The Israeli Defense Forces did not inform the public that a rocket shrapnel, which killed a 5-year-old boy hiding in a fortified room in Sderot, had also penetrated another fortified room in the same building, during Operation Guardian of the Walls, in May.
Following Ido Avigal's death, the army said that the breach of the safe room window in which he was sheltering was caused by a "rare ballistic trajectory," but now admits that at least one other apartment was damaged. The IDF commented that “conclusions have been drawn from the incident and have been fully publicized.”
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The second breached fortified room was three floors above Avigal’s. The IDF said that it had informed local authority heads in the area about the second incident, but three local authority heads told Haaretz that they didn’t recall being informed of it.
The day after the strike, on May 12, Colonel (Res.) Gil Shenhar spoke to Kan 11 on behalf of Home Front Command, calling the incident that killed Avigal a “super rare incident.” However, he did not mention the damage on the sixth floor, even though at that stage the IDF knew about it.
The resident of the sixth floor apartment, Eva Azoulay-Peretz, told Haaretz that soldiers from the Home Front Command visited her home on the evening of the attack and saw the fragments that entered her apartment through the window, but haven’t been in touch with her since. No one in her apartment was injured, but Azoulay-Peretz was treated at the scene for shock by IDF personnel. The shrapnel caused damage to objects that were in the safe room.
The building was sprayed with shrapnel after a rocket hit an adjacent building. Out of the seven protected rooms on that side of the building, two failed – in Azoulay-Peretz’s apartment on the sixth floor and in Avigal's apartment, where he took refuge with his mother and sister, who were also injured.
“A second before the fragment breached the window, my daughter told me to get off the bed and onto the floor,” said Azoulay-Peretz. “If I had stayed on the bed, maybe I wouldn’t be here today. I was with my daughter and my sister, we realized something happened, we heard glass breaking, I felt shards in my hands. I was sure the rocket struck my house and the safe room was still intact, but when we went out we realized the magnitude of the horrific tragedy that took place three floors below us.”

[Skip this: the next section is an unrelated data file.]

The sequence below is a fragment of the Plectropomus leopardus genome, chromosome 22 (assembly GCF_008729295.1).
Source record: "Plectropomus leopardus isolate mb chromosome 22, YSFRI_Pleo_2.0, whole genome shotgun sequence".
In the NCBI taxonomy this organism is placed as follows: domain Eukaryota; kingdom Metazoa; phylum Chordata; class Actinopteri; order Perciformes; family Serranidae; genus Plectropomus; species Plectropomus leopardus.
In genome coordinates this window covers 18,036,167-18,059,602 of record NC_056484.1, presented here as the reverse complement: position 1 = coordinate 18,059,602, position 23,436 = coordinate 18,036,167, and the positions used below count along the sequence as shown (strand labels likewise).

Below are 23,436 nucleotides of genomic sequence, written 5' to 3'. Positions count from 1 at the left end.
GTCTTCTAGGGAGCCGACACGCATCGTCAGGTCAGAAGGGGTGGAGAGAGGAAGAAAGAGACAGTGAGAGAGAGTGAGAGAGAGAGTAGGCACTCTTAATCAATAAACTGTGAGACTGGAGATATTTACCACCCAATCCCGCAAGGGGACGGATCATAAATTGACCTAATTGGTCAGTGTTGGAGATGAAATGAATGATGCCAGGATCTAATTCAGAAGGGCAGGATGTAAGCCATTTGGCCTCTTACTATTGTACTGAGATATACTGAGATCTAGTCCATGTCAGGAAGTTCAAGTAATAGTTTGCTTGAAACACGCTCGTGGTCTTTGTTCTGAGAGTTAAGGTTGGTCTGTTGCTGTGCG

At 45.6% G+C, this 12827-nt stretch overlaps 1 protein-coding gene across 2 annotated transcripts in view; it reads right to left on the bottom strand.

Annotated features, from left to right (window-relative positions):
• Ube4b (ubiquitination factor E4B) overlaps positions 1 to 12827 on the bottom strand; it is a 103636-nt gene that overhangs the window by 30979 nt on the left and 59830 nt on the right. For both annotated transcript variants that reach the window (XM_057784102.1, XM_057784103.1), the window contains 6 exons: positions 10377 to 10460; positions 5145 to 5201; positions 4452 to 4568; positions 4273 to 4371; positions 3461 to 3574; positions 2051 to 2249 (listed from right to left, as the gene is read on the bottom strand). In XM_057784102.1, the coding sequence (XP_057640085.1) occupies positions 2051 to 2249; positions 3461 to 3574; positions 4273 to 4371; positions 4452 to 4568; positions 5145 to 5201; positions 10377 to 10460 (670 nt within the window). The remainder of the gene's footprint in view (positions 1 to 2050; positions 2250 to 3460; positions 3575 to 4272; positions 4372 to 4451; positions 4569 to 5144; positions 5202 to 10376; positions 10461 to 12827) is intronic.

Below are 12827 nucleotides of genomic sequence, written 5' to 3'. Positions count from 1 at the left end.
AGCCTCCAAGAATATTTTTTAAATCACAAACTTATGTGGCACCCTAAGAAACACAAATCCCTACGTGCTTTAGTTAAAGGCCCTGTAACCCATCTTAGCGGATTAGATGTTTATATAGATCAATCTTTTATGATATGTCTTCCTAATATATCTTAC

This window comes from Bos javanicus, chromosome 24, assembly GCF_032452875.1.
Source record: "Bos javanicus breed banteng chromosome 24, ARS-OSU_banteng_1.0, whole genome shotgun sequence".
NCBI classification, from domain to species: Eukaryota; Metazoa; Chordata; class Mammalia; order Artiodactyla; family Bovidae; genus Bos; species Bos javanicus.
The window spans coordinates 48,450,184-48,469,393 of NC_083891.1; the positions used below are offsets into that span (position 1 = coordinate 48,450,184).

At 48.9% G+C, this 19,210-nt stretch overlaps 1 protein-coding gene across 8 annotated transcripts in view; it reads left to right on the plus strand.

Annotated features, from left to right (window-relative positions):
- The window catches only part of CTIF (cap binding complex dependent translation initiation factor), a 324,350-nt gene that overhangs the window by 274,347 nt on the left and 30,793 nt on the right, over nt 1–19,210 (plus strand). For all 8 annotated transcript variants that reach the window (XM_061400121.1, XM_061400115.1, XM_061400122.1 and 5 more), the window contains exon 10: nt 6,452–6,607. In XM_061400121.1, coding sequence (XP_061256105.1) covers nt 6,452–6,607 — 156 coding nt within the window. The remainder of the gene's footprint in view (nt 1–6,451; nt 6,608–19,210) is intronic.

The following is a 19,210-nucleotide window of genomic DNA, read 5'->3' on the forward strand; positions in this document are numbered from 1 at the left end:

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Azoulay-Peretz said that even though the IDF has not stated that two protected rooms failed, she had chosen not to confront them in public. “Every day I give thanks about how things turned out for us, but the tragedy of the Avigal family is also our tragedy. I’m not comfortable with my story being called a miracle. Maybe my decision not to talk played into the hands of the Home Front Command, which is calling it a rare case.”
She added that since the incident, she has suffered psychological distress, and her daily functioning has been impaired.
A military investigation found that the building’s protections met the standards, and that the breach of the safe room was caused by the shrapnel. After the incident, the IDF spokesman called on Israelis to keep below the height of the window when sheltering in safe rooms.
On Azoulay-Peretz’s street, Mishol Sturma, buildings are fitted with 18-millimeter-thick protective metal plates, in keeping with an old standard that the Home Front Command said in 2019 was not sufficient. The public was never informed that a new recommendation called for 24-millimeter-thick plates, and windows were never replaced – because new standards cannot be imposed retroactively, said the army. Newer buildings, though, were built in keeping with the new standard.
After Avigal’s death, the IDF recommended that the state pay to upgrade the metal plating on all windows facing the Gaza Strip to 32-millimeter thickness. In a June 1 statement, the IDF stated that the recommendation came after the incident in which Avigal was killed. It did not mention the second case.
Over the next few weeks, the government is expected to replace all the windows damaged during the fighting in Gaza, and to fit them with extra plates to give them the recommended layer of protection. However, the state will not fund replacements for windows that were not damaged. Residents of Azoulay-Peretz’s building estimated that the upgrade would cost about 5,500 shekels ($1,700), and said several residents cannot afford it.
The IDF stated in response: “During Operation Guardian of the Walls, an investigation into the Sderot incident was conducted, under the helm of the commander of Home Front Command, included mapping the damage to protected spaces. The Home Front Command commander spoke with local authority heads, and as part of the findings, the damage to all safe rooms, including the damaged window on the sixth floor, was presented.” As for Shenhar's comments, the army said that they "touched on the fact that this is the first and only incident since 1992 in which was a civilian was killed by a breach of a shield – and such was the case."
During the fighting in Gaza in Operation Guardian of the Walls, which lasted 11 days, 11 Israelis were killed from being hit by rockets and shrapnel, and one soldier was killed by an antitank missile. Two of the Israeli casualties were children – Avigal and Nadine Awad, who was killed along with her father after a rocket hit their unprotected home near Lod.
According to the UN Office of the High Commissioner for Human Rights, 256 people died in the Gaza Strip, 66 of them children. At least 128 of those killed were civilians, 62 belonged to Hamas and other armed groups, and the UN did not determine the affiliation of the others.